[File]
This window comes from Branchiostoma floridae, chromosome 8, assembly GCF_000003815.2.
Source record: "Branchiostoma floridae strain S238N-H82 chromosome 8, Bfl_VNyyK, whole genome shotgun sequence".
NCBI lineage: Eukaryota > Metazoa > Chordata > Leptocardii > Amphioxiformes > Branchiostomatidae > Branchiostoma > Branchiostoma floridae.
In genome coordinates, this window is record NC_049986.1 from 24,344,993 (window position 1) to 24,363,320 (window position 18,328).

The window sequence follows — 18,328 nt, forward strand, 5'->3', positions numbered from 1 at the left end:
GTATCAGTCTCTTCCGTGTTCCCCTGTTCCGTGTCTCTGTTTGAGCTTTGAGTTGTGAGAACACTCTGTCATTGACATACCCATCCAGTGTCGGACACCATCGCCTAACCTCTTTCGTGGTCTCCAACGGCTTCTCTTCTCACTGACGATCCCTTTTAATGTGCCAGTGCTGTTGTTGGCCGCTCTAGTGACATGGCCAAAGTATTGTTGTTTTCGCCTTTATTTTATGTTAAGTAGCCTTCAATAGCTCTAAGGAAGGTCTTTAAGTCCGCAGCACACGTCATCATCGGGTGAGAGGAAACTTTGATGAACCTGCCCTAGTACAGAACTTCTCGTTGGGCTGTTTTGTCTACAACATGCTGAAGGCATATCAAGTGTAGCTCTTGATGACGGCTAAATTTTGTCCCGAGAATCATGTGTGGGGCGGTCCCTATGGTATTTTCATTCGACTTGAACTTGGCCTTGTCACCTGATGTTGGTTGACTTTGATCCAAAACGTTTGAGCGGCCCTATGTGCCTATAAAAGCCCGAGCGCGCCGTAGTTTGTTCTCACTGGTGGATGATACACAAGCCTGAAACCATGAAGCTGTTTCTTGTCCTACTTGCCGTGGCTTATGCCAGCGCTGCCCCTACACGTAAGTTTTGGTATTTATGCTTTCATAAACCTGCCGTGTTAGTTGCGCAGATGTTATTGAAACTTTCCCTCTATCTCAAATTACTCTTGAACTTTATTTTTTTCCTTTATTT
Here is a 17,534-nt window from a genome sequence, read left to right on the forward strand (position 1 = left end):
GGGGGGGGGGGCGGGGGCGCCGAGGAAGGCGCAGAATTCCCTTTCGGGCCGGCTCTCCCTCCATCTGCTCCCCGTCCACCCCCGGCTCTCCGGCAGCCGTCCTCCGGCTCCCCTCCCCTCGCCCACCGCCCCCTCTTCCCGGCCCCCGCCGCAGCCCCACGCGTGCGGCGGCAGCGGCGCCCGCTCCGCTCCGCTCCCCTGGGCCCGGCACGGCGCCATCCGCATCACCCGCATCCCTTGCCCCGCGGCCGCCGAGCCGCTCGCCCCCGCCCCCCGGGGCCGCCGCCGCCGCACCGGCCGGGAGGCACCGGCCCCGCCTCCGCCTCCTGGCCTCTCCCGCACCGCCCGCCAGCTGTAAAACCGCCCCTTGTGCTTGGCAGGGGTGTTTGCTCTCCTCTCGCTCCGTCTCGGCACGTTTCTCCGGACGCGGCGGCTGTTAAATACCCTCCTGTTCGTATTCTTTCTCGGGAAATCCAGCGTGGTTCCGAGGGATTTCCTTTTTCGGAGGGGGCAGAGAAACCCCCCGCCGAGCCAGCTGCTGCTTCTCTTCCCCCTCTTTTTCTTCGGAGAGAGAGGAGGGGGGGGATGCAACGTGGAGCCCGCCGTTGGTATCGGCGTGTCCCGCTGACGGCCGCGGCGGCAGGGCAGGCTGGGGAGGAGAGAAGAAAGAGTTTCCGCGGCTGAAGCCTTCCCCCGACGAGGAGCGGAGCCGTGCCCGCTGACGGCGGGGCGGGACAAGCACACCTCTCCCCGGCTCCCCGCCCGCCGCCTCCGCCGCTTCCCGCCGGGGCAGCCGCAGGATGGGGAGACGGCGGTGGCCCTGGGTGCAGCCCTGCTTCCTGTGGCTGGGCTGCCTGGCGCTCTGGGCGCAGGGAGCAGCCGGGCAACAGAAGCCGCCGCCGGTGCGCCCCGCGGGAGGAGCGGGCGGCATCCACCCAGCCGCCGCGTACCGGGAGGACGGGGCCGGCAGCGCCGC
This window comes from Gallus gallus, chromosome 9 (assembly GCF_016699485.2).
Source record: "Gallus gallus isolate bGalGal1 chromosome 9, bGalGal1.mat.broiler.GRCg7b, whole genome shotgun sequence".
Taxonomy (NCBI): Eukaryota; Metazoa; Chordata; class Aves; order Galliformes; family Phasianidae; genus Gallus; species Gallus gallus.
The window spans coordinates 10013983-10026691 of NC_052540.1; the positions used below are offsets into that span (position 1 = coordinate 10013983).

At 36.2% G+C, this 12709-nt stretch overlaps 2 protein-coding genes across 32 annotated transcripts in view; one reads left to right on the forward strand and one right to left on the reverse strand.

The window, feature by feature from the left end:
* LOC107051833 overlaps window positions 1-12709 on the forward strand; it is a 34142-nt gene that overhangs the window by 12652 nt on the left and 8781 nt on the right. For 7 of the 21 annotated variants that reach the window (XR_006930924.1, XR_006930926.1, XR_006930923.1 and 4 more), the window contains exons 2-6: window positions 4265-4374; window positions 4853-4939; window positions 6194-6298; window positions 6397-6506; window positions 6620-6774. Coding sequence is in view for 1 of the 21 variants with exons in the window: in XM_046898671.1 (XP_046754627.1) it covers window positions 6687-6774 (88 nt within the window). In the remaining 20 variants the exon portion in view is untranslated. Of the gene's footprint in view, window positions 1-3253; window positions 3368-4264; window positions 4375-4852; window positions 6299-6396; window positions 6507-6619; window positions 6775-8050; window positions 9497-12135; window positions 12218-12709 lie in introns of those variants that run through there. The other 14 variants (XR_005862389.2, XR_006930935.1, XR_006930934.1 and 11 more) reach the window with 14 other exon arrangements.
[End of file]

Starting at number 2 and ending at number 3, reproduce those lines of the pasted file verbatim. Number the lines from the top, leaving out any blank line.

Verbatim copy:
Source record: "Branchiostoma floridae strain S238N-H82 chromosome 8, Bfl_VNyyK, whole genome shotgun sequence".
NCBI lineage: Eukaryota > Metazoa > Chordata > Leptocardii > Amphioxiformes > Branchiostomatidae > Branchiostoma > Branchiostoma floridae.